Freedman's Towns of Dallas/Fort Worth
Historic tour uncovers Black history in North Texas
MIKE McGEE | 6/25/2018, 10:29 p.m. | Updated on 6/27/2018, 9:05 p.m.
When the Southland Corporation began digging for a second CityPlace Tower in the 1980s, the graves of Black Dallas residents were found under the local streets. That discovery spurred the preservation of the cemetery as well as the introduction of laws to protect such grounds from development.
The tour not only reminded those attending what life was like in these settlements, but what has also been permanently lost.
A trip to Little Egypt, which the doctor proclaimed was home to journalist Bob Ray Saunders in his youth, lead to nothing but a modern outdoor shopping mall. Located north of Northwest Highway, the Northlake Shopping Center near the White Rock Lake region covers much of what used to be the town.
The homes in Little Egypt did not have sewer or water connections, even into the 1960s, when the community eventually dissolved in 1962 to make way for retail zoning. Before the breakup of Little Egypt, there were 35 one-acre lots, as well as a church and a school, according to Keaton.
Currently, Remembering Black Dallas is going through the process to have a historical marker placed at the location of the mostly-forgotten settlement.
On through the day, the tour bus passed through the Caruth region of the city [the Caruth family was probably the biggest slave-holding family in Dallas at one time, the doctor affirmed]; wound around Anderson Bonner Park [Bonner, a former slave, became the most successful African American landowner in the area; Medical City Dallas sits on just some of his former land]; and eventually turned north on Preston Road toward what was Alpha, Texas.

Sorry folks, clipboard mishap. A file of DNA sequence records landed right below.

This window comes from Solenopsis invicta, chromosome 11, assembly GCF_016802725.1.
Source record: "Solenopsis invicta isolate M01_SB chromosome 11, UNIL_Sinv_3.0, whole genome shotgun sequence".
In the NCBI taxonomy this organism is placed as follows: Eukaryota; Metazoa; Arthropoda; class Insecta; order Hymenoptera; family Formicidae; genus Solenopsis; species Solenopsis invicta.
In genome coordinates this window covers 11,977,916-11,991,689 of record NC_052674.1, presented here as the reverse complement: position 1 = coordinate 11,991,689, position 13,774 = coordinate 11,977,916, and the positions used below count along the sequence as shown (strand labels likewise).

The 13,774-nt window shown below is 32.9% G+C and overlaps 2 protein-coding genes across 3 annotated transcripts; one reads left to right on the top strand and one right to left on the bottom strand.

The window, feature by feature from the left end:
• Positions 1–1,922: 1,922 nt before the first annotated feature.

Other freeman’s areas
Not far from the remains of Valley View Mall, The Mount Pisgah Baptist Church building – now home to the Iglesia Caminos Del Misionero – still stands in its original late 1800s spot.
“… We’ll talk about an area,” the guide related as he zeroed in on Alpha. “…They were not so much freedmen’s towns as there were freeman’s areas, and African Americans and Whites lived and farmed adjacent to each other. And they lived in relative peace and harmony, as far as I know and heard,” the unincorporated Alpha being one example of such a settlement.
Bear Creek freedman’s town
A highlight of the tour was the Bear Creek freedman’s town in Irving, founded by both free Blacks and Whites with their slaves in the 1850s. Not only is the community still in existence with some original homes in use, but other structures from the community have been relocated to the Jackie Townsell Bear Creek Heritage Center park. Here, tours are presented about the community as multiple displays revisit African American history within the nation, the state and the city. Exhibits on plantations, Black cowboys and sit-ins were present; examples of family trees, a literacy test and community life abounded.
Joppa, also called Joppee, was the last town the tour visited. Established in 1872 and located in Southeast Dallas near Interstate 45, many residents and allies recently fought to keep a cement plant from coming to their already industry-heavy community. Keaton voiced that he had never seen a settlement with so many houses of worship, estimating that there were 10 churches for a populace numbering less than 500.
“I mean, everybody in Joppee has to be saved, I think” he joked about the community that has managed to hold together through so many social changes in nearly 150 years. “They have no excuse not to be saved on their way to the grave.”